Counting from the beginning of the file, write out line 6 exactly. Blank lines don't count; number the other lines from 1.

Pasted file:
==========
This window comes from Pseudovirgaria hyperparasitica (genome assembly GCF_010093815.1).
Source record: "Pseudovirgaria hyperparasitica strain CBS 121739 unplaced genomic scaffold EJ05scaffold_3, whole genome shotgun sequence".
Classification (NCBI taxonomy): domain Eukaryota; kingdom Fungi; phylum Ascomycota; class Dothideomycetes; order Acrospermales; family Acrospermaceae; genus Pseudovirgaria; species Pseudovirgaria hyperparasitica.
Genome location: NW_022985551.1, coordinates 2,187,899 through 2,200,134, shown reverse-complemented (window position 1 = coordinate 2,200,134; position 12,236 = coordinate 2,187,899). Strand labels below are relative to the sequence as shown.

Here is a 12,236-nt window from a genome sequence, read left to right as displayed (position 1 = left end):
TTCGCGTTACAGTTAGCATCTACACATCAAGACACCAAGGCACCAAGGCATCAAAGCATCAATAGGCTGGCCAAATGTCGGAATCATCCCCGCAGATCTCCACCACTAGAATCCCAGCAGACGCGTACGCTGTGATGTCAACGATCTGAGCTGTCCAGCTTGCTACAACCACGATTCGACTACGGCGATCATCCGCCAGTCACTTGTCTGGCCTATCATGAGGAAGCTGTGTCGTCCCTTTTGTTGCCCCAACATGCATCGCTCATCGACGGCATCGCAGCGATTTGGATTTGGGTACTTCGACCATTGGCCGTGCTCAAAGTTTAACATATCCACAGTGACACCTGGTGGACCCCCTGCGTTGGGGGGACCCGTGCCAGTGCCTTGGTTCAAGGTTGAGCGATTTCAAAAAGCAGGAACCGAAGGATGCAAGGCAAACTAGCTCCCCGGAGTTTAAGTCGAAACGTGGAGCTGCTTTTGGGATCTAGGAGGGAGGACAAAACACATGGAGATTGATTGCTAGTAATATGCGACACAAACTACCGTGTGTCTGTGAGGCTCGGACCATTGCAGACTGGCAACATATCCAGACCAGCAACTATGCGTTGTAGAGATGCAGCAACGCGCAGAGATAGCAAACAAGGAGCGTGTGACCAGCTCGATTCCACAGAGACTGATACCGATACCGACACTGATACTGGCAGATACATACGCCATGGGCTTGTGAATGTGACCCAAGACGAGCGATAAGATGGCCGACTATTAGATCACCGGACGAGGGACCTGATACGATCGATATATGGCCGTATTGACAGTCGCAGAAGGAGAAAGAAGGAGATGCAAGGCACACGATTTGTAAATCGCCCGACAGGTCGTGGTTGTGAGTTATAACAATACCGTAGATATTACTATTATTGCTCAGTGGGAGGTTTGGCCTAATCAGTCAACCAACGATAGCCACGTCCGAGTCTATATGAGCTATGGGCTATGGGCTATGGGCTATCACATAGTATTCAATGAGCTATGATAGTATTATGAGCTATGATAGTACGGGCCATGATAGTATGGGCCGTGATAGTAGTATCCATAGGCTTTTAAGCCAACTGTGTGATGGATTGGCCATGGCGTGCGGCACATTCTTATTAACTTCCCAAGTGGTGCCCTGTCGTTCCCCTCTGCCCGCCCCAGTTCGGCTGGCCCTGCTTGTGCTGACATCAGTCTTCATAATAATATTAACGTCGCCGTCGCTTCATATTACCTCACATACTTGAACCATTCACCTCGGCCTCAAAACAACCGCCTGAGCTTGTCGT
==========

TTCGCGTTACAGTTAGCATCTACACATCAAGACACCAAGGCACCAAGGCATCAAAGCATCAATAGGCTGGCCAAATGTCGGAATCATCCCCGCAGATCTCCACCACTAGAATCCCAGCAGACGCGTACGCTGTGATGTCAACGATCTGAGCTGTCCAGCTTGCTACAACCACGATTCGACTACGGCGATCATCCGCCAGTCACTTGTCTGGCCTATCATGAGGAAGCTGTGTCGTCCCTTTTGTTGCCCCAACATGCATCGCTCATCGACGGCATCGCAGCGATTTGGATTTGGGTACTTCGACCATTGGCCGTGCTCAAAGTTTAACATATCCACAGTGACACCTGGTGGACCCCCTGCGTTGGGGGGACCCGTGCCAGTGCCTTGGTTCAAGGTTGAGCGATTTCAAAAAGCAGGAACCGAAGGATGCAAGGCAAACTAGCTCCCCGGAGTTTAAGTCGAAACGTGGAGCTGCTTTTGGGATCTAGGAGGGAGGACAAAACACATGGAGATTGATTGCTAGTAATATGCGACACAAACTACCGTGTGTCTGTGAGGCTCGGACCATTGCAGACTGGCAACATATCCAGACCAGCAACTATGCGTTGTAGAGATGCAGCAACGCGCAGAGATAGCAAACAAGGAGCGTGTGACCAGCTCGATTCCACAGAGACTGATACCGATACCGACACTGATACTGGCAGATACATACGCCATGGGCTTGTGAATGTGACCCAAGACGAGCGATAAGATGGCCGACTATTAGATCACCGGACGAGGGACCTGATACGATCGATATATGGCCGTATTGACAGTCGCAGAAGGAGAAAGAAGGAGATGCAAGGCACACGATTTGTAAATCGCCCGACAGGTCGTGGTTGTGAGTTATAACAATACCGTAGATATTACTATTATTGCTCAGTGGGAGGTTTGGCCTAATCAGTCAACCAACGATAGCCACGTCCGAGTCTATATGAGCTATGGGCTATGGGCTATGGGCTATCACATAGTATTCAATGAGCTATGATAGTATTATGAGCTATGATAGTACGGGCCATGATAGTATGGGCCGTGATAGTAGTATCCATAGGCTTTTAAGCCAACTGTGTGATGGATTGGCCATGGCGTGCGGCACATTCTTATTAACTTCCCAAGTGGTGCCCTGTCGTTCCCCTCTGCCCGCCCCAGTTCGGCTGGCCCTGCTTGTGCTGACATCAGTCTTCATAATAATATTAACGTCGCCGTCGCTTCATATTACCTCACATACTTGAACCATTCACCTCGGCCTCAAAACAACCGCCTGAGCTTGTCGT